5 ways to borrow money for home repairs


Image source: Getty Images.



When you own a home, the need for home repairs can arise when you least expect it. An emergency fund can help protect you from the resulting financial blow. However, if you don’t have a few thousand pounds of cash on hand, don’t panic when you notice a crack in your wall or your drain getting clogged. In today’s competitive loan market, it is relatively easy to find a lender to finance your home repairs.

Here’s a quick look at some of the best options for borrowing money to cover your home repairs.

1. Low interest or 0% credit card

For less expensive home repairs, you can go for the convenience of plastic, especially if you can pay off the amount quickly.

The best card in this scenario would be a card with a low introductory rate or even 0% for purchases. There are several 0% credit cards in the UK that are worth exploring. If you have a strong credit rating, your chances of getting 0% credit card approval are good.

However, it goes without saying that before taking out a credit card to finance home repairs, it is a good idea to first confirm your ability to pay on time each month and settle the balance before the introductory period ends. .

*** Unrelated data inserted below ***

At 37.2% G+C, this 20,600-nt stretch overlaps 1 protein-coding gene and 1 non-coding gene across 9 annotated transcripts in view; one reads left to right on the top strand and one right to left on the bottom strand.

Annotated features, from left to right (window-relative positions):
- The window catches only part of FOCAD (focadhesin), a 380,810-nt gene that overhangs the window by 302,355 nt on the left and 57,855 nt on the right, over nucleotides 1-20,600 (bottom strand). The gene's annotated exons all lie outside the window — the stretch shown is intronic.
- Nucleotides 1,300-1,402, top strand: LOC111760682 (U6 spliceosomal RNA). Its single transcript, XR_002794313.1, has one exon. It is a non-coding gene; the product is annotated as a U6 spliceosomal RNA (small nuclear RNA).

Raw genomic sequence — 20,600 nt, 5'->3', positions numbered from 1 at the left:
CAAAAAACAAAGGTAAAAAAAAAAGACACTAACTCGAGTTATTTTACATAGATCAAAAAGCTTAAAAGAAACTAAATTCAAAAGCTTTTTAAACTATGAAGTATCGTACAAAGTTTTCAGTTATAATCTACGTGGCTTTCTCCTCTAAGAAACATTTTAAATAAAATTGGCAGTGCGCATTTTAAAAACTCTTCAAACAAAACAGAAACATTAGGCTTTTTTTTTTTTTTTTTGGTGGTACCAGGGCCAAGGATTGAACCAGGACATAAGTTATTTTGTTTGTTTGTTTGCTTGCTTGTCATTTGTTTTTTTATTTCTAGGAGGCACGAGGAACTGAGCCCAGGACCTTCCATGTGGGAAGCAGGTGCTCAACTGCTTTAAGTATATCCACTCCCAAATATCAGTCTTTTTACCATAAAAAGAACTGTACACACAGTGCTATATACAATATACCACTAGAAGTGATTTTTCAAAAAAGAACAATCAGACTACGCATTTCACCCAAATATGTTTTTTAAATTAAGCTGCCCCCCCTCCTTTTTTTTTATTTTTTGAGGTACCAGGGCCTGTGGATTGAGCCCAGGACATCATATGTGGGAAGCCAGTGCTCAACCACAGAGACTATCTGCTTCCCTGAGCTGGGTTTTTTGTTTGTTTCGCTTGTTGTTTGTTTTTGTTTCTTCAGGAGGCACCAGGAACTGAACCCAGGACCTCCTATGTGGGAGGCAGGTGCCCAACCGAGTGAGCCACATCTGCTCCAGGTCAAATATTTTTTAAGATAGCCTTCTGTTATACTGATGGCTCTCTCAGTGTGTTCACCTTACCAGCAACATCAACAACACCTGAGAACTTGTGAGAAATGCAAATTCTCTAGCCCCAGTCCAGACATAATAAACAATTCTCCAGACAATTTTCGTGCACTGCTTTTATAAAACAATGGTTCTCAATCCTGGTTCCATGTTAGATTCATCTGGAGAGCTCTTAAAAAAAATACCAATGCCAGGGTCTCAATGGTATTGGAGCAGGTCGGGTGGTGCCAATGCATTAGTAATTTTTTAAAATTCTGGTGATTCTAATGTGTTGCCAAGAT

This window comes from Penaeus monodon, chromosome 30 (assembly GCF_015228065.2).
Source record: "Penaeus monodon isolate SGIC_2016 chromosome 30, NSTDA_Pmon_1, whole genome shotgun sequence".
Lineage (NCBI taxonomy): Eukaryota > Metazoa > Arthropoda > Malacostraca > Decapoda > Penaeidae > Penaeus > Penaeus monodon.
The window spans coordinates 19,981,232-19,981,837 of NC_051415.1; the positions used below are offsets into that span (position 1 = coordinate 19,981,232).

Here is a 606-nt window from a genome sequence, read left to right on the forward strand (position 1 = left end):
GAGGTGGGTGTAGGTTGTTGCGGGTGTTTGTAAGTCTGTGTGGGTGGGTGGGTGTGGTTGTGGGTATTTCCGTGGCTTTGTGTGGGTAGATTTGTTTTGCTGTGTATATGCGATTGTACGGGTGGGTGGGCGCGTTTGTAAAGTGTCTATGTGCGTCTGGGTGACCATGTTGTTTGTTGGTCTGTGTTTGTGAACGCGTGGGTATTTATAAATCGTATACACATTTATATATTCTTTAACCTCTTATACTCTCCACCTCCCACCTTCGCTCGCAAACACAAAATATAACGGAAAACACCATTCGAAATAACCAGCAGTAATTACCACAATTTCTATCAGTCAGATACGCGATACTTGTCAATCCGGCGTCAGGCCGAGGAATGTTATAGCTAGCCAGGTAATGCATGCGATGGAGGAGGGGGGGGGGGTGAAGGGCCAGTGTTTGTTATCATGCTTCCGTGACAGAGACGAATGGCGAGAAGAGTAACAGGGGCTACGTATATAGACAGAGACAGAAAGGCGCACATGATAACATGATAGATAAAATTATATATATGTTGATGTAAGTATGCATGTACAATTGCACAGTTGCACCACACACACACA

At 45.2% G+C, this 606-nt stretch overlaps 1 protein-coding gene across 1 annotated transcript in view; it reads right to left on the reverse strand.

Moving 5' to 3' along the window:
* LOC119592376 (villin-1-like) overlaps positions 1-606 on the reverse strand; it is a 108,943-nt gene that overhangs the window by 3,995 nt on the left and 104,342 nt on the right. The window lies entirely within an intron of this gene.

2. Home equity loan

If you’ve built up equity in your home, you can borrow money to finance expensive home repairs.

“Home equity” refers to the difference between the current market value of your home and the amount you owe on your mortgage. For example, if the current market value of your house is £ 250,000 and your mortgage balance is £ 150,000, you essentially have £ 100,000 of home equity. You can use some of this money as collateral for a loan to finance home repairs.

One of the main advantages of home equity loans is that their interest rates are quite reasonable. Like credit card debt, however, these loans can be dangerous if you are not a disciplined borrower. You could face stiff penalties for late or missed repayments, the worst of which is repossession of your home. Late and missed payments can also lower your credit score. It may therefore be a good idea to develop a repayment plan before applying for a home equity loan.

3. Personal loan

A personal loan is another viable way to borrow money to finance expensive home repairs. Personal loans are offered by banks, credit unions, and savings and loan associations and are a quick way to earn money. With sufficient income and a decent credit score, you can get a personal loan in a matter of weeks.

A major downside to personal loans is that they come with high interest rates. However, different lenders will charge different rates, so it may be a good idea to shop around and compare the rates offered. Your regular bank may offer you, as an established customer, a better rate than another credit institution that does not know you. Also, if you are a member of a local credit union, you may be able to get a cheap personal loan.